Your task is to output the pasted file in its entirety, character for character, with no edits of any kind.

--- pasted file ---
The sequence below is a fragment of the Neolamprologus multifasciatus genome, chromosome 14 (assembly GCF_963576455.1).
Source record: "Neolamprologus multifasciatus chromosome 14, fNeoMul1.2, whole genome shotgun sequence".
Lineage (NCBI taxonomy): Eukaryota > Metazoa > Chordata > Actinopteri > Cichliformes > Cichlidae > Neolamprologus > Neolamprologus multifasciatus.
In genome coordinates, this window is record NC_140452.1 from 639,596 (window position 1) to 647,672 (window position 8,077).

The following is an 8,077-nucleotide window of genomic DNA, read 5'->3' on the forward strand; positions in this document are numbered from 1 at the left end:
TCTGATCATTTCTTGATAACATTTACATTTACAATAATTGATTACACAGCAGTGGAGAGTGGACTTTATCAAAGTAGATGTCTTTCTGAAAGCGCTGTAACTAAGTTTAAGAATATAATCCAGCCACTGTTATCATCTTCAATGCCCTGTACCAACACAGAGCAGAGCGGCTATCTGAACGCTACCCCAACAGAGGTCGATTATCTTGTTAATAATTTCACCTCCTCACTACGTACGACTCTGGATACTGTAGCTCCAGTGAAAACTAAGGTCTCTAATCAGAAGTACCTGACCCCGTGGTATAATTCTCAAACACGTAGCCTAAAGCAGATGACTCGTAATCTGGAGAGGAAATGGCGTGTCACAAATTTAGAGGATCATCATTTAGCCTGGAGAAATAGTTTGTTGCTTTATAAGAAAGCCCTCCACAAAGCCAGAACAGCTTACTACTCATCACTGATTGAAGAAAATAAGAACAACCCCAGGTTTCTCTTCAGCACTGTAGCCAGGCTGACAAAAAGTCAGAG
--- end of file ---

The sequence below is a fragment of the Neolamprologus multifasciatus genome, chromosome 14 (assembly GCF_963576455.1).
Source record: "Neolamprologus multifasciatus chromosome 14, fNeoMul1.2, whole genome shotgun sequence".
Lineage (NCBI taxonomy): Eukaryota > Metazoa > Chordata > Actinopteri > Cichliformes > Cichlidae > Neolamprologus > Neolamprologus multifasciatus.
In genome coordinates, this window is record NC_140452.1 from 639,596 (window position 1) to 647,672 (window position 8,077).

The following is an 8,077-nucleotide window of genomic DNA, read 5'->3' on the forward strand; positions in this document are numbered from 1 at the left end:
TCTGATCATTTCTTGATAACATTTACATTTACAATAATTGATTACACAGCAGTGGAGAGTGGACTTTATCAAAGTAGATGTCTTTCTGAAAGCGCTGTAACTAAGTTTAAGAATATAATCCAGCCACTGTTATCATCTTCAATGCCCTGTACCAACACAGAGCAGAGCGGCTATCTGAACGCTACCCCAACAGAGGTCGATTATCTTGTTAATAATTTCACCTCCTCACTACGTACGACTCTGGATACTGTAGCTCCAGTGAAAACTAAGGTCTCTAATCAGAAGTACCTGACCCCGTGGTATAATTCTCAAACACGTAGCCTAAAGCAGATGACTCGTAATCTGGAGAGGAAATGGCGTGTCACAAATTTAGAGGATCATCATTTAGCCTGGAGAAATAGTTTGTTGCTTTATAAGAAAGCCCTCCACAAAGCCAGAACAGCTTACTACTCATCACTGATTGAAGAAAATAAGAACAACCCCAGGTTTCTCTTCAGCACTGTAGCCAGGCTGACAAAAAGTCAGAG